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Bath Specs Comparison

How do I determine what size bath to purchase?

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Walk in Baths Comparison

Welcome to Walk in Baths Comparison… Maintaining your independence in your own home can greatly improve your quality of life. Being able to bath in safety and ...
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Walk In Tub - Compare Walk In Bath Tub Providers

Walk In Tub Comparison is a free service that compares America’s top walk in bath tub providers. Information is provided for walk in bath tub companies and you may ...
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Bathtubs | Jacuzzi Baths

If you’re replacing a bath, measure the length and width on the outside of the tub to be replaced. If you’re designing or redesigning a bathroom, we have sizes ...
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Baths & Spas, Freestanding From Caroma, Decina & More| Harvey ...

Add Decina Cortez 1670mm 10 Jet Santai Spa Bath to Compare; Add Decina Cortez 1670mm 10 Jet Santai Spa Bath to Wishlist; Special Price: ...
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Whirlpool Tubs - Bathtubs & Whirlpools - The Home Depot

Shop our selection of Whirlpool Tubs in the Bath Department ... Select 2 to 4 Items to Compare. ... Whirlpool tubs offer full-body relaxation by using jets to ...
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Compare Bathroom Fans. Use our Bathroom Fan Comparison tools to narrow and compare bathroom fan models, side-by-side. High resolution images mean you won't be ...
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Toilets | Bathroom | KOHLER - Kohler Kitchen & Bath

KOHLER toilets are powerful, clean and efficient. Achieving the best flushing performance has been our focus since the 1970s. ... ADD TO COMPARE.
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Suggested Questions And Answer :

Bath Specs Comparison

Generally, the size of the bathing area in the bathroom will determine whether a 5-foot, 6-foot or corner bath is selected. If space is not an issue then other factors can be considered. Most people compare the features, performance, style, comfort and price of the various baths being evaluated.
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Hi!I want to know if there's a spec sheet for the acrylic corner tub cocoon 6060.I want to built the box and don't have the bath yet!I have the spec for the 6054 model,so i presume it must be the same length on the opposite side.Just want to be sure.Thanks!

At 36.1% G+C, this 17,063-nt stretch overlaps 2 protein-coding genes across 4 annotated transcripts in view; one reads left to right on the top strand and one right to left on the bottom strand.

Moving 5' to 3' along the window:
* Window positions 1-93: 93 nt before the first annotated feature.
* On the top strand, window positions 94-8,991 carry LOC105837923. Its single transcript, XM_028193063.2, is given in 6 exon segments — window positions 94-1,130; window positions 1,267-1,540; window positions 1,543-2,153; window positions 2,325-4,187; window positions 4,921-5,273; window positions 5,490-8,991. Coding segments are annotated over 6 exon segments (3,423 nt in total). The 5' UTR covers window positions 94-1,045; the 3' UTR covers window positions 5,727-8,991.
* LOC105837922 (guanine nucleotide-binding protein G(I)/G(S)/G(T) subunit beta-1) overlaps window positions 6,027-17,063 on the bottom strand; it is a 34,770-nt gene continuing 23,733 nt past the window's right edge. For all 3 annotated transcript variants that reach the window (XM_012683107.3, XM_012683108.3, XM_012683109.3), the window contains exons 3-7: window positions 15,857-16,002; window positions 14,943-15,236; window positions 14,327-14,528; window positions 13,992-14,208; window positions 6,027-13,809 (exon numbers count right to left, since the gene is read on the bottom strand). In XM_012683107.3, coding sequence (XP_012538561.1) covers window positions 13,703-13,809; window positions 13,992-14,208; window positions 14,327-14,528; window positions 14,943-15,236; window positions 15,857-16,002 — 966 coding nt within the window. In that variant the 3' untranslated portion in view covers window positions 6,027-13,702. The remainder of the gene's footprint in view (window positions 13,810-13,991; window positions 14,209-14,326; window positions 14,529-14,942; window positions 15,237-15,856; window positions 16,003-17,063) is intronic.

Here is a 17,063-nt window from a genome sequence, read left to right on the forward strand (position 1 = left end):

I am guessing here that the tub/shower is 5' x 5',, your 6060, and the 6054 is 5'x 4'6", which doesn't make a lot of sense, but, Does it have a square base or triangle? And you want to build the walls for it? I'm curious.
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I need a new air button for a jetted tub. There is no mention of the tub manufacturer found. There is not and access panel to get to the underside of the air button. There is an access panel at the pump which is at the opposite end of the tub. The hole size is 1 5/8". The tubing size is 1/8" inside diameter. I assume I need a press in air button but the only type I can find is a screw in place, which I won't be able to do since I cannot access the underside of the button. Where can I find a press in type air button to fit ny specs?

You may find the air button you need on this site: They have all the air buttons needed to fix your problem however, you will need to have access to the underside of the air button to change it out.
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My Aquatic Whirlpool century 42 started leaking. I had it instaled about 10 years ago and it worked fine the first 3 yrars. I had not used it for a 4 or 5 years and the last time I used it a lot of water leaked from it into the ceiling in the room below below. I only have the maintance door near the pump so it is hard to determine where the leak or leaks are. I could not see any wet areas around the pump when I looked in the door. Is it a seal or seals some where that should be replaced?